Foodborne illness prevention has become a top-of-mind concern for many individuals and families. With recent reports linking foodborne illnesses and deaths to listeria and botulism, there is good reason to be aware and well informed. The Centers for Disease Control & Prevention (CDC) estimates that 1 in 6 Americans, or approximately 48 million people, get a foodborne illness every year after consuming contaminated foods or beverages. Most foodborne illness symptoms are mild; however, in some instances, they may lead to hospitalization and possibly death. No doubt, foodborne illness is a common public health problem; fortunately, it is also one of the most preventable. How can you protect yourself, without avoiding the foods that you love? David Oliver, DO, an osteopathic physician from Ocala, Florida provides preventive measures that every family can take to safeguard their health.
Foodborne Illnesses: How to Protect Yourself
According to Dr. Oliver, there are more than 250 different foodborne diseases. Most are infections, caused by a variety of bacteria, viruses and parasites that can be foodborne; and others are poisonings, caused by food contaminated with a harmful chemical. With so many foodborne illnesses, it may seem like a daunting task to stay healthy. “However, it’s not impossible if you take the right precautions,” says Dr. Oliver. “Stay on top of CDC alerts announcing food recalls, learn the common signs of foodborne illness, and practice good judgment when it comes to food preparation and consumption.”
General Guidelines to Prevent Foodborne Illness
With so many foodborne illnesses, how can you avoid them? Dr. Oliver recommends the following measures:
You are at greater risk of getting a foodborne illness if you have a weak or developing immune system. Pregnant women, young children, the elderly, and individuals with chronic health conditions should take special care in avoiding foods that may contain harmful bacteria. Dr. Oliver advises against eating:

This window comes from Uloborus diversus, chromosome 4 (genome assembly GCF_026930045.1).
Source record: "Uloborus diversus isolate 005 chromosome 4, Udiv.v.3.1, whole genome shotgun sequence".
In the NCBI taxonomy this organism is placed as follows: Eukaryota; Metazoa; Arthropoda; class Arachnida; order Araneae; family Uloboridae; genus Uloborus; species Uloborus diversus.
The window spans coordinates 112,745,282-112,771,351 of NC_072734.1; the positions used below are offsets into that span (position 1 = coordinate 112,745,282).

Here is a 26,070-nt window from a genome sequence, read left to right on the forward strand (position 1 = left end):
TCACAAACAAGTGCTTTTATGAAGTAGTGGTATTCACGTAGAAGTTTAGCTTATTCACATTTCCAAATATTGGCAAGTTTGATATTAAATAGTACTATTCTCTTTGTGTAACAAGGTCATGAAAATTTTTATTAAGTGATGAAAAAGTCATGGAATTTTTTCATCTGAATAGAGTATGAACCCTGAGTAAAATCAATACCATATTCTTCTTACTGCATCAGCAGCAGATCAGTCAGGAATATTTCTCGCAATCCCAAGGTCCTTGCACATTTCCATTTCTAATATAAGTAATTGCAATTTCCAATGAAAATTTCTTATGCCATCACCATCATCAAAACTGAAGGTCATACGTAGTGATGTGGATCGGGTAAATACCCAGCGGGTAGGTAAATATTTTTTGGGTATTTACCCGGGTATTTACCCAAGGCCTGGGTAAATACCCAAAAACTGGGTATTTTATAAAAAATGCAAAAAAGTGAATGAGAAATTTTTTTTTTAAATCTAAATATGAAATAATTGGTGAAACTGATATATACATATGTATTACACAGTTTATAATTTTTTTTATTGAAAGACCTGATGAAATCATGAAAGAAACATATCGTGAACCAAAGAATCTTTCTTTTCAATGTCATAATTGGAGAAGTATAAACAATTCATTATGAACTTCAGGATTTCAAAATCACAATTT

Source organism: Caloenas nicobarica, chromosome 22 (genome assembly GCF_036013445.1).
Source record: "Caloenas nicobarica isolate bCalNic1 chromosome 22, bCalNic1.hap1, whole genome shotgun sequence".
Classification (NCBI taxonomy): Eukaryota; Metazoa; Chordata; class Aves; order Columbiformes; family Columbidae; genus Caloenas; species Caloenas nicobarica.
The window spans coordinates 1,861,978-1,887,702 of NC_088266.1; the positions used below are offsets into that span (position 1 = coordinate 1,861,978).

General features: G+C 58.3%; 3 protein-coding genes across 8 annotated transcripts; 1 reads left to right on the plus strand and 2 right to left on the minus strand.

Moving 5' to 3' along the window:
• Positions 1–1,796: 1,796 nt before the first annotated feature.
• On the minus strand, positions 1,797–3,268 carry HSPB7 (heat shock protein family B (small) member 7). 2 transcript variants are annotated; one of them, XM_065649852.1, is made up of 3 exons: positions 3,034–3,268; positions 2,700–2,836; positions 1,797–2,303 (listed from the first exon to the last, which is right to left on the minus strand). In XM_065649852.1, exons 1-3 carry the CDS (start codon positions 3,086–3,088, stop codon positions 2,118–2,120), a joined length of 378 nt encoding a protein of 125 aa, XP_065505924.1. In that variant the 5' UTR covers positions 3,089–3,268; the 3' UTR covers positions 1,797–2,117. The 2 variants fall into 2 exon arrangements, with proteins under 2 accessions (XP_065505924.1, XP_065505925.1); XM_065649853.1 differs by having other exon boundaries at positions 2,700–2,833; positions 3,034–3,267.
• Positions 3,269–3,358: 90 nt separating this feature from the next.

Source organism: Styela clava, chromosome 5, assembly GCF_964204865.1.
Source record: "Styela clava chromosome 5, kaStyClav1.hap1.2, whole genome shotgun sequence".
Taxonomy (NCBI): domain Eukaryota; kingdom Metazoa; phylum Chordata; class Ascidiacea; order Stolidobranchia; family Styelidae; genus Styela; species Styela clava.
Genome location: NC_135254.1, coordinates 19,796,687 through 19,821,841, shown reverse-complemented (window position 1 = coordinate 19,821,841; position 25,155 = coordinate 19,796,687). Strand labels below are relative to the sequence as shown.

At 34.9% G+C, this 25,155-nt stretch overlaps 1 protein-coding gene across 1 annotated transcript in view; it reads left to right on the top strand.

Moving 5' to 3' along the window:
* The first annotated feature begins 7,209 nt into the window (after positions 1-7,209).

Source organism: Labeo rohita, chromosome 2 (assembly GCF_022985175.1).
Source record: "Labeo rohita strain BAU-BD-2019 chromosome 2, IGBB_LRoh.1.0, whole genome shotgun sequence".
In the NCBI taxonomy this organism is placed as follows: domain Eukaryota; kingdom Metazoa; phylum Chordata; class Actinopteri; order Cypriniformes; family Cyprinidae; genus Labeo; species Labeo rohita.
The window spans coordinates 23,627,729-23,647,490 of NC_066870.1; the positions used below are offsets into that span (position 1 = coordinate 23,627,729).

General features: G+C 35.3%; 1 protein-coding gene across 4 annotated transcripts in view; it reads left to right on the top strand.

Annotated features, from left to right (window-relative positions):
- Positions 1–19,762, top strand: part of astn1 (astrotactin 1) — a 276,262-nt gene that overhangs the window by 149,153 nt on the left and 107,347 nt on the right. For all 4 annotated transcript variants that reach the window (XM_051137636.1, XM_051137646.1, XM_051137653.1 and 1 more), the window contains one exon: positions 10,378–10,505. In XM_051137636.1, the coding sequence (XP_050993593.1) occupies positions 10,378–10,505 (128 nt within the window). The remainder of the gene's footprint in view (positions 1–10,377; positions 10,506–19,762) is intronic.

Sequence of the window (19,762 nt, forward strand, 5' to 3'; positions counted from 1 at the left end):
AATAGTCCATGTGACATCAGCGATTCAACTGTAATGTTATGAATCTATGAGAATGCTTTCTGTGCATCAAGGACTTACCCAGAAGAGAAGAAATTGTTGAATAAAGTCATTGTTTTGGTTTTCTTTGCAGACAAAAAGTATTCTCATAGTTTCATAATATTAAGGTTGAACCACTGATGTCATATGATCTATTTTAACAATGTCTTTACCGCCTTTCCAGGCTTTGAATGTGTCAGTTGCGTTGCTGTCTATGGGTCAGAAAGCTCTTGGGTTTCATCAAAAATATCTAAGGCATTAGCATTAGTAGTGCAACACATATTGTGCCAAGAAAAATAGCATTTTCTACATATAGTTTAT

“Overall, symptoms of foodborne illness usually appear 12 to 72 hours after eating contaminated food, but may show up in as little as 30 minutes or up to 4 weeks later,” explains Dr. LAST NAME. “While there are not general symptoms for foodborne illnesses, there are specific symptoms associated with certain ones.”
Start by staying on top of food recalls and reported symptoms
A Closer Look at Listeria & Botulism
There are many opportunities for food to become contaminated as it is produced. Without the proper care and checks, everyday foods can become a hazard to your health. What is your best point of defense? “Start by staying on top of food recalls and reported symptoms,” suggests Dr. Oliver. With listeria and botulism–two foodborne illnesses that have dominated the headlines– there are key symptoms that should ring the alarm. With listeria, a serious, life-threatening infection caused by eating food contaminated with the bacterium (germ) Listeria monocytogenes, symptoms can range from mild to severe. The bacteria can cause high fever, nausea, abdominal pain, and diarrhea; and in severe cases, it can also cause miscarriages and stillbirths in pregnant women. “The faster you can identify these signs, the faster you can receive the proper treatment and increase your chance of avoiding major complications,” says Dr. Oliver.
“Similarly, with botulism, the signs are distinct and worth noting,” says Dr. Oliver. Botulism is a rare, but serious illness caused by a germ called Clostridium botulinum. The germ, found in soil, can survive, grow and produce toxin in a sealed jar of food. Symptoms may include double or blurred vision, drooping eyelids, slurred speech, difficulty in swallowing, dry mouth or muscle weakness. Botulism is a medical emergency. Left untreated, it can cause paralysis, nerve damage, and in rare instances, death. “If you have symptoms of foodborne botulism, seek medical attention immediately,” stresses Dr. Oliver. “Home-canned vegetables are the most common cause of botulism outbreaks in the United States,” notes Dr. Oliver. If you’re a fan of home canning or consuming these goods, He recommends discarding the canned good if:
To avoid food contamination, He urges all avid canners to utilize:
If you’re unsure whether a canned good underwent proper canning guidelines, throw it away.
Better Safe, Than Sorry
When it comes to food safety, trusting your instincts and taking the appropriate precautions is important. “If you have suspicions about any kind of food, do not eat it,” advises Dr. Oliver. “If you’re unsure whether a canned good underwent proper canning guidelines, throw it away. If you suspect you have a foodborne illness, contact your physician right away. Trusting your instincts could save your life.”
Preventive medicine is just one aspect of care osteopathic physicians provide. DOs are fully licensed to prescribe medicine and practice in all specialty areas, including surgery. DOs are trained to consider the health of the whole person and use their hands to help diagnose and treat their patients.